Few sporting events are shrouded in history and tradition as much as the Kentucky Derby. Billed as the “the fastest two minutes in sports,” the Derby began in 1875 and is celebrated each year on the first Sunday in May.
Many horse racing fans make entire weekends out of the Derby, planning their celebrations months in advance of the race. For those who cannot travel to Churchill Downs and attend the race in person, viewing parties are available all over the globe.
The pageantry surrounding the Kentucky Derby is well documented, but the following are a few interesting tidbits about the famed “Run for the Roses®.”
• The Kentucky Derby began when Meriwether Lewis Clark traveled to Europe and attended the Epsom Derby in England. Clark was inspired to create a similar horse racing event in America.
• 2018 marks the 143rd running of the race.
• Each year, roughly 120,000 mint juleps are consumed at Churchill Downs. The mint julep is the traditional drink of the Derby, and it is made with Kentucky bourbon, simple syrup, mint, crushed ice, and powdered sugar.
• Secretariat is the fastest horse in Derby history, crossing the finish line in less than two minutes.
• There have been 19 winning horses in Kentucky Derby history whose names begin with the letter “S”.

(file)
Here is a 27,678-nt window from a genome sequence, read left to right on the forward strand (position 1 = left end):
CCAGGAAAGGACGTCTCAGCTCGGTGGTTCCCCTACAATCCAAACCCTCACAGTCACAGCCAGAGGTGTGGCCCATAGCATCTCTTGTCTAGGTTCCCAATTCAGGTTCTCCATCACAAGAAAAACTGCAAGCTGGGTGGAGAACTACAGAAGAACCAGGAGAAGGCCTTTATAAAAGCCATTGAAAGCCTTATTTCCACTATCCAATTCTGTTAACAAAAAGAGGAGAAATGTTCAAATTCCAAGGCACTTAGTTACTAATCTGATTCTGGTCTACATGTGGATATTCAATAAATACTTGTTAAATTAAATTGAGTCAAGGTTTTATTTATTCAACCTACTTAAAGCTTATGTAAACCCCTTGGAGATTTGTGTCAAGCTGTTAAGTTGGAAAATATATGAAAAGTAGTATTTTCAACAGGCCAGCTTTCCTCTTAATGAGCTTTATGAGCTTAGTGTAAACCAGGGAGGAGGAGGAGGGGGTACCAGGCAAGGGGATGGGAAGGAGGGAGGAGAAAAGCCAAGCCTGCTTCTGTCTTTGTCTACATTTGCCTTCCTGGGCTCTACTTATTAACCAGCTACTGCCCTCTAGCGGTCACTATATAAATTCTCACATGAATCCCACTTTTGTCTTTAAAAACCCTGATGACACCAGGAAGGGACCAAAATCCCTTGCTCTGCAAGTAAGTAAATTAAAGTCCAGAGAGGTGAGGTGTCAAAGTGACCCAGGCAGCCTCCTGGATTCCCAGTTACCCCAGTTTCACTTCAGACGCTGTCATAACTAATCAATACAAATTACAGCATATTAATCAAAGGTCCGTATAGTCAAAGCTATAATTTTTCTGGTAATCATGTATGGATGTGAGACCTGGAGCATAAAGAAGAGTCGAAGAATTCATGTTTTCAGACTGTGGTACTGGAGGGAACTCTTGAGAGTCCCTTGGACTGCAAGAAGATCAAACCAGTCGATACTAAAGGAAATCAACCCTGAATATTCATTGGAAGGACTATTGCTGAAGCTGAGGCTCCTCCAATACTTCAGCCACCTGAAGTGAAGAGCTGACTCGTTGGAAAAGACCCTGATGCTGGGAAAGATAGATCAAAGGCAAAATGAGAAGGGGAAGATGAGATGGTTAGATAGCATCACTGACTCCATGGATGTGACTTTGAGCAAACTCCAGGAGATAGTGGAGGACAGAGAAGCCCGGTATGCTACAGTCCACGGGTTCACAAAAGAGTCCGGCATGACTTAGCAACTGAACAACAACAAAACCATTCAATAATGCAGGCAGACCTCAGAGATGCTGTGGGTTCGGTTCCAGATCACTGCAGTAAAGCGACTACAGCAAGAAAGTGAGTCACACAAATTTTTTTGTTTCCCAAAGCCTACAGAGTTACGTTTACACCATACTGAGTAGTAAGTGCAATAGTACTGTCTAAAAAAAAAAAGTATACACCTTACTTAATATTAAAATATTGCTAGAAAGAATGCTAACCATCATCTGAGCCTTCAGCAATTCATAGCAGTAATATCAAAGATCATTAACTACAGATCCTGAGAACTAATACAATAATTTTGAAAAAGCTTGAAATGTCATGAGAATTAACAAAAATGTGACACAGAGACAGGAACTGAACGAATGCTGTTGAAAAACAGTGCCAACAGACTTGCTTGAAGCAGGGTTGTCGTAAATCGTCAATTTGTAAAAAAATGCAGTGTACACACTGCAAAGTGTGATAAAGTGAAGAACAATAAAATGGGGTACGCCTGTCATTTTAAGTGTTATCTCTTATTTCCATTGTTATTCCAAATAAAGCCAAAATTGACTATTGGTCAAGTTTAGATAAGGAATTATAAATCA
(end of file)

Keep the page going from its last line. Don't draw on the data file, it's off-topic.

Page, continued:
• On Derby Day, the infield at Churchill Downs will host 80,000 celebrants.
• The Kentucky Derby race track is 11⁄4 miles, which has been the standard since 1896. The first Derby races were slightly longer, at 11⁄2 miles.
• Male horses win the race more often than females. Of the 40 fillies to compete throughout Derby history, only three have won.
• Elegantly dressed women donning over-the-top hats will grace Churchill Downs for the race. Many begin planning their styles and securing their hats weeks in advance.
• The best finish for a female jockey at the Derby was fifth place. Rosie Napravnik finished fifth while riding Mylute in 2013.
• “The Run for the Roses” refers to the red rose blanket that will be draped over the winner of the Derby.